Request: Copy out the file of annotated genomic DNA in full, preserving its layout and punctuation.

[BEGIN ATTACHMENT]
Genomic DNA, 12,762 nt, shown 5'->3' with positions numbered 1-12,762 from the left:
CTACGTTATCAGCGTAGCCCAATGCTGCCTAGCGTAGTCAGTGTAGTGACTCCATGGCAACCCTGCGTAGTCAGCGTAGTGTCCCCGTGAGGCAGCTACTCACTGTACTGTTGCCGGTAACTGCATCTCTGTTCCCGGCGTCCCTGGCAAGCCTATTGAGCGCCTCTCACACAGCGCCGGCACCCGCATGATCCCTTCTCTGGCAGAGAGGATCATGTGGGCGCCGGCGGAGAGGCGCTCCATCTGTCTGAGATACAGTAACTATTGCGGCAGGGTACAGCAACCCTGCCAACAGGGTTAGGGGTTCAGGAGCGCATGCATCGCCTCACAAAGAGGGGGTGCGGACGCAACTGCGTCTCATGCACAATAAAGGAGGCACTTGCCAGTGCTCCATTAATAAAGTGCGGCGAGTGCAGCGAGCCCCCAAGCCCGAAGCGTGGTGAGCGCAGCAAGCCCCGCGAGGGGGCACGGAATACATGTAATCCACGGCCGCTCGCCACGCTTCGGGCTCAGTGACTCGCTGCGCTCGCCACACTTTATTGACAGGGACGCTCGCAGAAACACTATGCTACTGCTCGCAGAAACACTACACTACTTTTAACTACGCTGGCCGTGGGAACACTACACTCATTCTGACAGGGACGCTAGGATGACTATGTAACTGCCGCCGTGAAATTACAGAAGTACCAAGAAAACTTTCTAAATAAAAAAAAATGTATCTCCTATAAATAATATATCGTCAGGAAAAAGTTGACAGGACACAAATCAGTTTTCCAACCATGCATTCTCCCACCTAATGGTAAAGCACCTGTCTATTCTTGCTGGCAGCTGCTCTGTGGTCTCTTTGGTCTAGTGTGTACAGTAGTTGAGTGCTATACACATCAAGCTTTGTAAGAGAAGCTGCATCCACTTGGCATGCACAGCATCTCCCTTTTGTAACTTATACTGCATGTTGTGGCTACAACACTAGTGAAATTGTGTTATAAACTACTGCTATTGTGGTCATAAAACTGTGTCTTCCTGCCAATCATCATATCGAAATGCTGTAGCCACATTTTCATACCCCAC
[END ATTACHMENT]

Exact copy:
Genomic DNA, 12,762 nt, shown 5'->3' with positions numbered 1-12,762 from the left:
CTACGTTATCAGCGTAGCCCAATGCTGCCTAGCGTAGTCAGTGTAGTGACTCCATGGCAACCCTGCGTAGTCAGCGTAGTGTCCCCGTGAGGCAGCTACTCACTGTACTGTTGCCGGTAACTGCATCTCTGTTCCCGGCGTCCCTGGCAAGCCTATTGAGCGCCTCTCACACAGCGCCGGCACCCGCATGATCCCTTCTCTGGCAGAGAGGATCATGTGGGCGCCGGCGGAGAGGCGCTCCATCTGTCTGAGATACAGTAACTATTGCGGCAGGGTACAGCAACCCTGCCAACAGGGTTAGGGGTTCAGGAGCGCATGCATCGCCTCACAAAGAGGGGGTGCGGACGCAACTGCGTCTCATGCACAATAAAGGAGGCACTTGCCAGTGCTCCATTAATAAAGTGCGGCGAGTGCAGCGAGCCCCCAAGCCCGAAGCGTGGTGAGCGCAGCAAGCCCCGCGAGGGGGCACGGAATACATGTAATCCACGGCCGCTCGCCACGCTTCGGGCTCAGTGACTCGCTGCGCTCGCCACACTTTATTGACAGGGACGCTCGCAGAAACACTATGCTACTGCTCGCAGAAACACTACACTACTTTTAACTACGCTGGCCGTGGGAACACTACACTCATTCTGACAGGGACGCTAGGATGACTATGTAACTGCCGCCGTGAAATTACAGAAGTACCAAGAAAACTTTCTAAATAAAAAAAAATGTATCTCCTATAAATAATATATCGTCAGGAAAAAGTTGACAGGACACAAATCAGTTTTCCAACCATGCATTCTCCCACCTAATGGTAAAGCACCTGTCTATTCTTGCTGGCAGCTGCTCTGTGGTCTCTTTGGTCTAGTGTGTACAGTAGTTGAGTGCTATACACATCAAGCTTTGTAAGAGAAGCTGCATCCACTTGGCATGCACAGCATCTCCCTTTTGTAACTTATACTGCATGTTGTGGCTACAACACTAGTGAAATTGTGTTATAAACTACTGCTATTGTGGTCATAAAACTGTGTCTTCCTGCCAATCATCATATCGAAATGCTGTAGCCACATTTTCATACCCCAC